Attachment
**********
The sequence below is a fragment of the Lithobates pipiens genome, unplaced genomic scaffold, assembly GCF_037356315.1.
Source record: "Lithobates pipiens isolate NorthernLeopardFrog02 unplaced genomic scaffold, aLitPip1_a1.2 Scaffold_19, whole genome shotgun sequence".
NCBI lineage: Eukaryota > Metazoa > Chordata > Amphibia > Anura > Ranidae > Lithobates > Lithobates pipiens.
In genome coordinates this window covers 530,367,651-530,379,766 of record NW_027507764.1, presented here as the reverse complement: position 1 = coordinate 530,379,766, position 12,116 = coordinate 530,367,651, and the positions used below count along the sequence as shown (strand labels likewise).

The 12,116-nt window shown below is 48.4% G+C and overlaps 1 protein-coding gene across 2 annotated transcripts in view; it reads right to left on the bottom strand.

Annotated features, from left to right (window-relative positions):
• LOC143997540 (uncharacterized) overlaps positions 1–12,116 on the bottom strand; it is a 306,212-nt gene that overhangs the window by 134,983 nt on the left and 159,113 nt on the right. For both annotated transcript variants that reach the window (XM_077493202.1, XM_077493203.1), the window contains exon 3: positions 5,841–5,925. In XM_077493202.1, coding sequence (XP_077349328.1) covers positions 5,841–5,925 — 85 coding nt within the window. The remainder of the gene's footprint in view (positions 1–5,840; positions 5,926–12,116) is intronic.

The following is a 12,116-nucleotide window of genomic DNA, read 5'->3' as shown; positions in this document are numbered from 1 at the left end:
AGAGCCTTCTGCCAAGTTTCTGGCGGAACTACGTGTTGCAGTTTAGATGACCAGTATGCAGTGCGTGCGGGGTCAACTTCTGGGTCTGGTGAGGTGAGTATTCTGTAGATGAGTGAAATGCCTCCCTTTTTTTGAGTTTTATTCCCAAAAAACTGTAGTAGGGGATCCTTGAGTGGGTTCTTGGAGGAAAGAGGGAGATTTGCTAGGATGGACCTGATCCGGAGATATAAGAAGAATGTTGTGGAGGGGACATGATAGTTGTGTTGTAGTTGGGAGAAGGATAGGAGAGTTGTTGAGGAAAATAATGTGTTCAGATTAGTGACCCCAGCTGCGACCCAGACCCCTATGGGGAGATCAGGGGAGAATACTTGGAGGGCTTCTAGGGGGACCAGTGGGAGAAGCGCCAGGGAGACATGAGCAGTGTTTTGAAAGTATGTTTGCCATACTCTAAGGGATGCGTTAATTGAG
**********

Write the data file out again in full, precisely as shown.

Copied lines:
The sequence below is a fragment of the Lithobates pipiens genome, unplaced genomic scaffold, assembly GCF_037356315.1.
Source record: "Lithobates pipiens isolate NorthernLeopardFrog02 unplaced genomic scaffold, aLitPip1_a1.2 Scaffold_19, whole genome shotgun sequence".
NCBI lineage: Eukaryota > Metazoa > Chordata > Amphibia > Anura > Ranidae > Lithobates > Lithobates pipiens.
In genome coordinates this window covers 530,367,651-530,379,766 of record NW_027507764.1, presented here as the reverse complement: position 1 = coordinate 530,379,766, position 12,116 = coordinate 530,367,651, and the positions used below count along the sequence as shown (strand labels likewise).

The 12,116-nt window shown below is 48.4% G+C and overlaps 1 protein-coding gene across 2 annotated transcripts in view; it reads right to left on the bottom strand.

Annotated features, from left to right (window-relative positions):
• LOC143997540 (uncharacterized) overlaps positions 1–12,116 on the bottom strand; it is a 306,212-nt gene that overhangs the window by 134,983 nt on the left and 159,113 nt on the right. For both annotated transcript variants that reach the window (XM_077493202.1, XM_077493203.1), the window contains exon 3: positions 5,841–5,925. In XM_077493202.1, coding sequence (XP_077349328.1) covers positions 5,841–5,925 — 85 coding nt within the window. The remainder of the gene's footprint in view (positions 1–5,840; positions 5,926–12,116) is intronic.

The following is a 12,116-nucleotide window of genomic DNA, read 5'->3' as shown; positions in this document are numbered from 1 at the left end:
AGAGCCTTCTGCCAAGTTTCTGGCGGAACTACGTGTTGCAGTTTAGATGACCAGTATGCAGTGCGTGCGGGGTCAACTTCTGGGTCTGGTGAGGTGAGTATTCTGTAGATGAGTGAAATGCCTCCCTTTTTTTGAGTTTTATTCCCAAAAAACTGTAGTAGGGGATCCTTGAGTGGGTTCTTGGAGGAAAGAGGGAGATTTGCTAGGATGGACCTGATCCGGAGATATAAGAAGAATGTTGTGGAGGGGACATGATAGTTGTGTTGTAGTTGGGAGAAGGATAGGAGAGTTGTTGAGGAAAATAATGTGTTCAGATTAGTGACCCCAGCTGCGACCCAGACCCCTATGGGGAGATCAGGGGAGAATACTTGGAGGGCTTCTAGGGGGACCAGTGGGAGAAGCGCCAGGGAGACATGAGCAGTGTTTTGAAAGTATGTTTGCCATACTCTAAGGGATGCGTTAATTGAG